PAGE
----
Jesus was the greatest disciple maker who has ever lived. Let’s take a look at how Christ made disciples and we’ll discover some keys that will help kids become followers for life – kids who love Jesus and commit themselves to His purpose.
Though many people followed Jesus, He chose twelve ordinary men with a mixture of backgrounds and personalities to be His disciples. Jesus’ entire ministry depended upon these individuals who would go on to anchor the Church.
How Jesus Began
Jesus began His discipleship ministry in prayer: “One of those days Jesus went out to a mountainside to pray, and spent the night praying to God. When morning came, he called his disciples to him and chose twelve of them, whom he also designated apostles.” (Luke 6:12,13)
Jesus selected the men His Father told Him to choose, for He only did what He saw His Father doing. Christ saw these men in prayer and then hand-selected them from the multitudes: “I tell you the truth, the Son can do nothing by himself; he can do only what he sees his Father doing, because whatever the Father does the Son also does.” (John 5:19)
What we see is that Jesus focused His time in prayer, communion, and fellowship with His Father and then He selected the twelve. Jesus focused on a few and He did nothing without first having prayed.
The Bible reveals that Jesus spent more time with the 12 than with anyone else on earth. What’s AMAZING is that Jesus staked everything on His relationship with this group and especially with His inner circle of three (Peter, James, and John). These men would become responsible for carrying out everything Jesus had started. Don’t miss this point: Christ spent the majority of His ministry life pouring into this group of obscure, seemingly insignificant men. As Lord, He knew the power of small beginnings – the power of seedtime and harvest:
“He told them another parable: ‘The kingdom of heaven is like a mustard seed, which a man took and planted in his field. Though it is the smallest of all your seeds, yet when it grows, it is the largest of garden plants and becomes a tree, so that the birds of the air come and perch in its branches.’” (Matthew 13:31,32)
What we learn is that bigger and much is not always better. From Christ’s discipleship model, we see that it is better to do more with a few than to do little with many. In our era, however, we are programmed to believe that the evidence of a successful ministry is how much, or how big, or how many. We turn to all kinds of disconnected programs, hit-and-miss curricula, and activities that engage, but do little to transform lives.
Statistics reveal that 70-75% of children who grew up in conservative churches now leave by the time they reach their twenties.
Perhaps this is one reason why youth are exiting the Church and many are not returning.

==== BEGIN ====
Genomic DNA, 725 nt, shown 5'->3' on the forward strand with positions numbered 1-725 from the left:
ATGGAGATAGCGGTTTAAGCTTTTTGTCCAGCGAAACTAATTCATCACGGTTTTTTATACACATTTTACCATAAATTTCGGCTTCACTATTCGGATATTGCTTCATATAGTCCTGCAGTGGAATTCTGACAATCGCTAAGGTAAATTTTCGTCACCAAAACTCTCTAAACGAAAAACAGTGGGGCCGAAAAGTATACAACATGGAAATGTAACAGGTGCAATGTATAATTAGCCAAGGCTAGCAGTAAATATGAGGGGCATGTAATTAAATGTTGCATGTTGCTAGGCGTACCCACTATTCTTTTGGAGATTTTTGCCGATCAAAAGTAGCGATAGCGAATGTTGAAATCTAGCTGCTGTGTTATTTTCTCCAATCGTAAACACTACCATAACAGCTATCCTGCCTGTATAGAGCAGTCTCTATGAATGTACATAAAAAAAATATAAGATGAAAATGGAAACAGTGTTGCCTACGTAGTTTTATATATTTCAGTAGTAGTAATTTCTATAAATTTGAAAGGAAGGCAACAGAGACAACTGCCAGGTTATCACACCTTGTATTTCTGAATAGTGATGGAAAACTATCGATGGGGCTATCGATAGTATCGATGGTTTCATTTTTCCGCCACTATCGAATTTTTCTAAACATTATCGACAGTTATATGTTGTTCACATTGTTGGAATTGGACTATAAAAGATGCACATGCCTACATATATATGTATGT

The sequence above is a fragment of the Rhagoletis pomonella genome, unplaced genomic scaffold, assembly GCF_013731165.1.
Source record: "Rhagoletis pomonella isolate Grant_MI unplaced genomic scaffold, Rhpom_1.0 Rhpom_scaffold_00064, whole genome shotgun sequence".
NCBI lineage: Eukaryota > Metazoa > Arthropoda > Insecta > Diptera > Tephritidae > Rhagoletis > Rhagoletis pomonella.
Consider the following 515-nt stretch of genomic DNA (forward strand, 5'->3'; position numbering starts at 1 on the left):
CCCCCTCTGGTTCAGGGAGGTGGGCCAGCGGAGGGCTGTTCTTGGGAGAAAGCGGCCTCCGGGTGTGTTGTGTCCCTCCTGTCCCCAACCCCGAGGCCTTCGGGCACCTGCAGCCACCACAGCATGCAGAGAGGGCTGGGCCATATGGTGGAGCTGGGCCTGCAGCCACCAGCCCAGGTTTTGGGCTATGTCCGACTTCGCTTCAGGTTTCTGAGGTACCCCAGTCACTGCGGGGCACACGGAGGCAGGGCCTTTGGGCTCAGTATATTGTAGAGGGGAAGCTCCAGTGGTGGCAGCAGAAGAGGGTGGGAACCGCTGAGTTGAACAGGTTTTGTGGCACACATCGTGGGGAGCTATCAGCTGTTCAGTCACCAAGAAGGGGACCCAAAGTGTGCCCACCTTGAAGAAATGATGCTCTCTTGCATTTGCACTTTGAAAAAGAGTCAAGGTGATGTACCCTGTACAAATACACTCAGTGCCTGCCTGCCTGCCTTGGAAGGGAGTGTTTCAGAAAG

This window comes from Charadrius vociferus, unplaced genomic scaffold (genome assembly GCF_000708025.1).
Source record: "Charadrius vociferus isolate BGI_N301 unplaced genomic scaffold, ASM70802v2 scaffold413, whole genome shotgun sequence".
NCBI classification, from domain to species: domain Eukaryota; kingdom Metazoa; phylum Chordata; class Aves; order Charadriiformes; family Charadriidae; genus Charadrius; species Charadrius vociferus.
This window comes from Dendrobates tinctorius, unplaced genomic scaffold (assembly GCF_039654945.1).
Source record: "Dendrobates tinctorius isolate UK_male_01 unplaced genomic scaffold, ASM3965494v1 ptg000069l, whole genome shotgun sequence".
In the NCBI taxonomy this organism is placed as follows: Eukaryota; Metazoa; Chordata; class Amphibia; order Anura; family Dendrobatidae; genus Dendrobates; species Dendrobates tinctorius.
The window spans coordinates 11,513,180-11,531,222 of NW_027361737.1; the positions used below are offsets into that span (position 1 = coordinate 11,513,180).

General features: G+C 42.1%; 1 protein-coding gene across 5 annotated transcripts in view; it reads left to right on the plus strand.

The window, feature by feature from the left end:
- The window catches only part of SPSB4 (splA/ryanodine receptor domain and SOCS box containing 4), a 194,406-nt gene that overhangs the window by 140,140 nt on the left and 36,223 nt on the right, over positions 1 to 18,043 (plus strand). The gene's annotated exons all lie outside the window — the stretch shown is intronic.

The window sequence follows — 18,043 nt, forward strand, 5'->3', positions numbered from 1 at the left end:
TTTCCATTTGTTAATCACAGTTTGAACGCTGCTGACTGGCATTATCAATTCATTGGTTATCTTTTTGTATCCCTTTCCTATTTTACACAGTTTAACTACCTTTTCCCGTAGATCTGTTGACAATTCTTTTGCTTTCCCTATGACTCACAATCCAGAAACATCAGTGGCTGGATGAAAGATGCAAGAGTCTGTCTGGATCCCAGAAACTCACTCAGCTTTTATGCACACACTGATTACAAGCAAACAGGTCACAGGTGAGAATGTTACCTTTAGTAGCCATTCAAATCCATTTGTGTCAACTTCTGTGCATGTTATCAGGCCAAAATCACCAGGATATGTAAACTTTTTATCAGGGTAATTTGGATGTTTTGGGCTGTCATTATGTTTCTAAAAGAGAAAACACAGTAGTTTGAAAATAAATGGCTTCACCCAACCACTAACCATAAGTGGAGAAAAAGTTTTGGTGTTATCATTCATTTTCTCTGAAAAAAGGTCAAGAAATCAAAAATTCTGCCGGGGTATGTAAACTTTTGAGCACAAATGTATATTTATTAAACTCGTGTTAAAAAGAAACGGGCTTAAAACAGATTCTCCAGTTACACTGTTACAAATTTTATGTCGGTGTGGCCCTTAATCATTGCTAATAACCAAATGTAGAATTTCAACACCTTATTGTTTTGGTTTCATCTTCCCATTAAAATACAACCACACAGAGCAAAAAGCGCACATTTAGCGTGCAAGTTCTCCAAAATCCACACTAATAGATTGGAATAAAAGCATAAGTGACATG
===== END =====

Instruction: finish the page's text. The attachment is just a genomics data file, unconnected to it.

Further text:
Dr. R. Albert Mohler Jr., president of the Southern Baptist Theological Seminary writes:
“Kids are spending a very small amount of time in church activities, and many of those activities have very little theological, biblical, or spiritual content. As a result, we have a generation of young people who believe that there is a God, but they don’t have any particular god in mind.”
How Jesus Taught
The Scriptures record 17 instances where Christ ministered to the multitudes. However, there are approximately 46 Bible passages that show Him in private discussions with His disciples. In those smaller group settings, Jesus trained His committed followers for their own ministries. He ministered one-on-one, one-on-two, and one-on-three. At other times His ministry was conducted one-on-twelve. Christ also provided on-the-job training with the 70; and spent some apprenticeship time with the 120 as well as placing some emphasis with the 500 in Galilee.
Show, Tell, Release, Supervise
The great commission has two parts. First – we are called to go and make disciples. Second – (of no less significance, but often neglected) – we are commanded to teach new followers to obey. Without this training, there cannot be a disciple. And there cannot be training without accountability. The primary objective of the Church today is for Jesus’ disciples to build other people into disciples. We should filter everything we do, say, and teach through the question, “How will this help us make disciples?”
The most effective manner to train and equip people for any skill is by providing effective models and opportunities to practice the skill itself. Jesus used a show, tell, release, and supervise model of training. After calling the disciples, He took them along with Him, teaching and healing the sick as He went. Then, after He sensed the disciples had seen and learned enough, they were ready to try for themselves. So, He commissioned, empowered, instructed, and sent them out to do the same things. To bring others into a complete understanding and walk in Christ-likeness, this model of training should be no different today.
Last Will & Testimony
Just before ascending into heaven, Jesus gathered these followers together and said, “All authority in heaven and on earth has been given to me. Therefore go and make disciples of all nations, baptizing them in the name of the Father and of the Son and of the Holy Spirit, and teaching them to obey everything I have commanded you. And surely I am with you always, to the very end of the age” (Matthew 28:18-20). Think about this … Christ intentionally invested His life with 12 people and then directed, “Now you guys go out and do the same with others.”
So, what should we do? How can kids live radically God-centered lives and turn the world upside down? Jesus gave us the answer – “Make disciples.”
Article from Disciple Blog